Understanding Your Professional Liability Coverage: A Case Study
Veterinary student A filed a professional liability claim to report an incident while on clinical rotations. The case involved a 10-year-old quarter horse mare that presented to the veterinary teaching hospital for evaluation and repair of a laceration on the right hind limb, with potential contamination of the lateral femoro-tibial joint.
Upon presentation, the mare was BAR and able to bear weight on the limb. Heart rate and respiratory rate were elevated, with a mildly elevated temperature. The patient was sedated with 5 mg Detomidine and 3 mg Butorphanol IV to facilitate examination and exploration of the wound. The student clipped and cleaned the wound under supervision of the resident. Exploration revealed possible joint fluid leakage into the wound. The resident (Dr. B) infused saline into the joint pouch to evaluate integrity, which yielded an increased amount of fluid draining from the wound. With confirmation of involvement of the joint space, the owner was consulted and elected surgical repair with lavage of the joint under general anesthesia.
Complete blood count and serum chemistry with electrolytes were submitted and showed mild elevation of Creatinie Kinase (CK). All other values were within normal limits. The mare was treated with non-steroidal anti-inflammatory (Phenylbutazone) prior to surgery as well as intravenous antibiotics (Gentocin and Potassium Penicillin). Induction utilizing Xylazine followed by Ketamine was completed and the mare was transferred to the surgical suite and placed on an adjustable, portable surgical table. Joint lavage using arthroscopy and sterile wound repair were completed. The patient was then transferred to recovery stall on the surgical table. During transport, student A became trapped between the surgical table carrying the patient and a wall within the recovery room. The student lost consciousness before the table could be removed.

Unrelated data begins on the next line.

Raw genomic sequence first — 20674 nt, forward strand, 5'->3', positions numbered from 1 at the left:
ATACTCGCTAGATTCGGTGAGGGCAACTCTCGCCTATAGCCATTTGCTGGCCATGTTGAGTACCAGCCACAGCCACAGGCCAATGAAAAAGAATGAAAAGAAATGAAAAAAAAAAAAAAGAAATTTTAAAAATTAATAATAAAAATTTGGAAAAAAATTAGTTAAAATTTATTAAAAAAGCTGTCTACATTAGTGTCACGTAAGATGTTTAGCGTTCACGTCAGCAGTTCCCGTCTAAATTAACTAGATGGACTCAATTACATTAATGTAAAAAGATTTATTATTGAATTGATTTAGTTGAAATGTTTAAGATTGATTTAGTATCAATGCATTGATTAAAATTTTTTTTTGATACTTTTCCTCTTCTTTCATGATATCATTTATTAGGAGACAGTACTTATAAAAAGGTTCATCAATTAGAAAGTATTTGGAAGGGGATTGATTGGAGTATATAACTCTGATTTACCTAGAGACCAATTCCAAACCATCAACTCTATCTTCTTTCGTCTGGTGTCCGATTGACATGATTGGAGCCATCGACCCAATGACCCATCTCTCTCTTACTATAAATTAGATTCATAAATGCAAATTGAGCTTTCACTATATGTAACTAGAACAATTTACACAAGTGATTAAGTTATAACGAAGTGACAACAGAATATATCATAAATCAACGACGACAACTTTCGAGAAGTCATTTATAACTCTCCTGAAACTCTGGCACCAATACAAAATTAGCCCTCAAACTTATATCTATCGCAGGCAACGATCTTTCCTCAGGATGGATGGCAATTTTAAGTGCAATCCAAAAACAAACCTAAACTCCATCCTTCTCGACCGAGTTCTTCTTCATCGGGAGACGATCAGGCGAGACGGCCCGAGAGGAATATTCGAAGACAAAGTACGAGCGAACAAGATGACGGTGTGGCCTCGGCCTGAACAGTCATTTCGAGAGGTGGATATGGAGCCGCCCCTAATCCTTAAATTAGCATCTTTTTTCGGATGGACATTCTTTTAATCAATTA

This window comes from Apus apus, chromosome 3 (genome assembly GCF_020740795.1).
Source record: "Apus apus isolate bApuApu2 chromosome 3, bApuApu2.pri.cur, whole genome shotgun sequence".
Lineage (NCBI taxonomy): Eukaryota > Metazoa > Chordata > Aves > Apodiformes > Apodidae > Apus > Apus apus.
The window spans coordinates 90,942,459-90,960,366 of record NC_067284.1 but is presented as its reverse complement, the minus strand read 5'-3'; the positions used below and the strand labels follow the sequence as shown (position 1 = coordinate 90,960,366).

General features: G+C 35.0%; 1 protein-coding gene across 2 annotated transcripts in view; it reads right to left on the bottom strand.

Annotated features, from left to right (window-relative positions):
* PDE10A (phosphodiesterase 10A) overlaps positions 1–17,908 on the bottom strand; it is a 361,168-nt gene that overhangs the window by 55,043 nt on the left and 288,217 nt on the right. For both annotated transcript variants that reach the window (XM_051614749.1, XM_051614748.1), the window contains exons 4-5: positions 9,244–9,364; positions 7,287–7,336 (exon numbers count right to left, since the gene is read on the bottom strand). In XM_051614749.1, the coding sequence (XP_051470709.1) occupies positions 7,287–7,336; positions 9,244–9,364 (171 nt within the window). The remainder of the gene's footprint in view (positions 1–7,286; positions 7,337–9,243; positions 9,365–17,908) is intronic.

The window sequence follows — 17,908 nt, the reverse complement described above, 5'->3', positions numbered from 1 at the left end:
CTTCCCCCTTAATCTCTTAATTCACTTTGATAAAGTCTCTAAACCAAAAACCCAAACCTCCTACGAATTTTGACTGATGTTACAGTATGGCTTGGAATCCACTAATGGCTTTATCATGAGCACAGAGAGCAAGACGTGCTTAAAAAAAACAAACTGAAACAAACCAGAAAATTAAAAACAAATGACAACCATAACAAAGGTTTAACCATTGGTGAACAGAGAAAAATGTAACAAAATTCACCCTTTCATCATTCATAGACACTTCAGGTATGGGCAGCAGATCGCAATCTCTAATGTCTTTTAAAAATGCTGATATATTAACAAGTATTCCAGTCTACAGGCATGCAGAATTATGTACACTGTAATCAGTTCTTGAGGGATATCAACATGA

Would student A's professional liability policy cover this incident?
The student was moved to safety from the recovery room, and the patient was transferred off of the surgical table and recovered using a rope-assisted recovery. The student was taken via ambulance to a local hospital where they were evaluated for potential back and abdominal injuries. Radiographs and Computed Tomography revealed no internal injuries. The student was diagnosed with a likely vasovagal event and discharged the same day.
The student submitted a claim to the professional liability carrier seeking reimbursement for the cost of medical care associated with the incident. Upon review, it was found that the case did not fit the criteria for professional liability. The standard of care for the student was met, and no injury to the patient was reported.
Professional liability coverage is intended to allow for compensation in the event of an injury to an animal or client during the veterinary incident. In this case, the injury took place during the veterinary incident but did not involve injury to the patient or client.
As a veterinary student, it is essential to understand your insurance coverage. Health insurance is intended to offset medical costs. Out of pocket costs associated with health insurance may include co-pays for specific types of care such as an emergency room visit, doctor’s visit, or similar. Additionally, a deductible may need to be met for emergency medical transport, imaging, laboratory testing, and other procedures before the insurance carrier will contribute to costs. Once the deductible has been met, the insured will often pay co-insurance. This is commonly a portion of the total allowable billed amount, commonly 20-30%.
It is essential to have coverage in place to respond in many different circumstances as a veterinary student. Health insurance, veterinary student professional liability insurance, and life insurance are all essential as you move through your educational experiences.